November 29, 2017

New Pants: New Pants (1998)

A few years ago I stumbled upon a CD by a Chinese post-punk band named New Pants. I bought it on a whim and absolutely loved its blend of Ramones-esque fast punk and breezy electronica. I've enjoyed what I've heard of the band ever since, but recently I managed to track down a copy of their original 1998 self-titled album. It is a chance to hear the band in their early stages.

It's a slightly strange experience, since it almost sounds as if the tracks were laid onto the album in the chronological order in which they were written. It certainly ends with a fairly similar sound to the one with which I'm familiar, but it begins somewhere quite different. In truth it begins with them sounding like a straight-up Ramones tribute act.

There is a lot of energy to burn in that first track "I'm OK". It's short and packed with Ramones-style guitar riffs. It almost sounds like it comes from Mach Pelican, an Australian-based Japanese punk band of the mid-1990s that really was just an extended Ramones tribute act. That style follows with less impact in the second track, "Our Time", and the seems to have even less impact in the third, "Hey! You".

That suddenly shifts on "New Love", which is the first song on the album to include synthesisers alongside the guitars. It has a little more if its own identity as well, forming what strikes me as a stronger "Chinese" sound. That is contrasted sharply by "I Do Not Want to Lose You", which utilises an easy-going rhythm and a much simpler arrangement. The song works better by being such a direct contrast. From there the album bounces back to straight punk in "Love Tear Gas" (which has a great and surprising use of saxophone) and "You Are My Ramones" (a bit of a giveaway).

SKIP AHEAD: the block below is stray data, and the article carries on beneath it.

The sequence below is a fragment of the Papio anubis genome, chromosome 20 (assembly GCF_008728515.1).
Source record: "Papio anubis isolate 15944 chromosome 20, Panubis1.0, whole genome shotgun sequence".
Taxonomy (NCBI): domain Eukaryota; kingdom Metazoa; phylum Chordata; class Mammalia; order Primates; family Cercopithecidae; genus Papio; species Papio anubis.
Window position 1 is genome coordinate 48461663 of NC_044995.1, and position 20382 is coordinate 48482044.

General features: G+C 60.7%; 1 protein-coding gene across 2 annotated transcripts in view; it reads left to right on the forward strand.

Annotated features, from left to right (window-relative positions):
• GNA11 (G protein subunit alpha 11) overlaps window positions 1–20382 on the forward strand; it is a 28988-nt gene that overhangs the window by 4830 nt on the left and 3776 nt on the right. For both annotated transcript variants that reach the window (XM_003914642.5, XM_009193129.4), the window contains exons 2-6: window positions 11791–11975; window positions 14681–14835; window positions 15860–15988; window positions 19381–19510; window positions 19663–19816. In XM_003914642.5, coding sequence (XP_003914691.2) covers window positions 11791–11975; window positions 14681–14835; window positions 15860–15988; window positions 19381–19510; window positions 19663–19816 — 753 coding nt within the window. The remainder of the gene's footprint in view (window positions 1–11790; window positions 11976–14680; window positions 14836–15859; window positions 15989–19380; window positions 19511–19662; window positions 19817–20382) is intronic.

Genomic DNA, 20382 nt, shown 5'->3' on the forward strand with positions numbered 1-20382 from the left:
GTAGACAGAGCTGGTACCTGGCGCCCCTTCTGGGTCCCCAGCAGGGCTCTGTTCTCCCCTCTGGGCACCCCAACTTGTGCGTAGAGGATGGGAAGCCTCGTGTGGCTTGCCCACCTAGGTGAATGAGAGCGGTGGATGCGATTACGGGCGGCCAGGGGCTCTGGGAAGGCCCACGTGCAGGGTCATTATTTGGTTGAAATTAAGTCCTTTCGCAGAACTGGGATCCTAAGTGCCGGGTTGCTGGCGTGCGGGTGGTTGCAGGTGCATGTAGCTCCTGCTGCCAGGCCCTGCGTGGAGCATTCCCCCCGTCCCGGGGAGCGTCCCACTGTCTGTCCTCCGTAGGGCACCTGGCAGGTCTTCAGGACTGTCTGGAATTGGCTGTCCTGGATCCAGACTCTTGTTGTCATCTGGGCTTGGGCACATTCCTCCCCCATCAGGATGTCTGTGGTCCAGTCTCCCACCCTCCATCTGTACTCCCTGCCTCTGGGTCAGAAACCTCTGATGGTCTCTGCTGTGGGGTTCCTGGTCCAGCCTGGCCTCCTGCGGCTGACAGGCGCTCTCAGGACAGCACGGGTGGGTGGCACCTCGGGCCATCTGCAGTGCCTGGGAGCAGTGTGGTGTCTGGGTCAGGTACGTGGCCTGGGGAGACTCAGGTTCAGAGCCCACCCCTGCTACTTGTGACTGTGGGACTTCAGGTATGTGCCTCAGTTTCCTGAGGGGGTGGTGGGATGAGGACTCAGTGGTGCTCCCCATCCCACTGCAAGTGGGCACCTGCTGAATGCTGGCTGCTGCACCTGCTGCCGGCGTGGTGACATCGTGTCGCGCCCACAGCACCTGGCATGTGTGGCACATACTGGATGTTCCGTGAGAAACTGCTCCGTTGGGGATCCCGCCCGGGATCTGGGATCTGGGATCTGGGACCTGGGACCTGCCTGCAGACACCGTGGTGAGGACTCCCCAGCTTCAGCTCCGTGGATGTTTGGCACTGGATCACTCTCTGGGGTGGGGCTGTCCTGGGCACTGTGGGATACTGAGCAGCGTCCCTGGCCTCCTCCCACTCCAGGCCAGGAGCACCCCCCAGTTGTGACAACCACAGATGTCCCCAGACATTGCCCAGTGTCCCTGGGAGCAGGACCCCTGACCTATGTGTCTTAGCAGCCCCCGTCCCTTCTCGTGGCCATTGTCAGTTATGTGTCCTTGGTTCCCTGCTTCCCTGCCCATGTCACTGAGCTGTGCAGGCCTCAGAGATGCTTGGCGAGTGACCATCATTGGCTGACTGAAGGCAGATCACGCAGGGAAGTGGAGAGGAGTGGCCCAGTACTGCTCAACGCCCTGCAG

"Love" brings a strong bassline, while "Do Not Tell Me That I Lost, Baby" with its 1980s-style synths really brings out the New Pants that I knew. It takes them nine songs, but they finally hit upon their winning formula. It's followed up by the thumping anthem "Every Day", the rather underwhelming "I Am a Waiter", and the rougher and distorted "Come and Go".

"Monkey" has a playful, almost ska-like style to it that presents another contrast, while "Outdated" returns to the simpler charms of "I Do Not Want to Lose You". The album concludes, rather bizarrely, with a straight techno track titled "New Pants (Mix)".

"New Pants" is a much less consistent album than the band's subsequent work, and as such it's not as easy to recommend. For anybody who already enjoys that later music, however, it is an interesting dive into how the band assembled its signature style and sound. One perhaps for the die-hards only.

Average Score: 2.8

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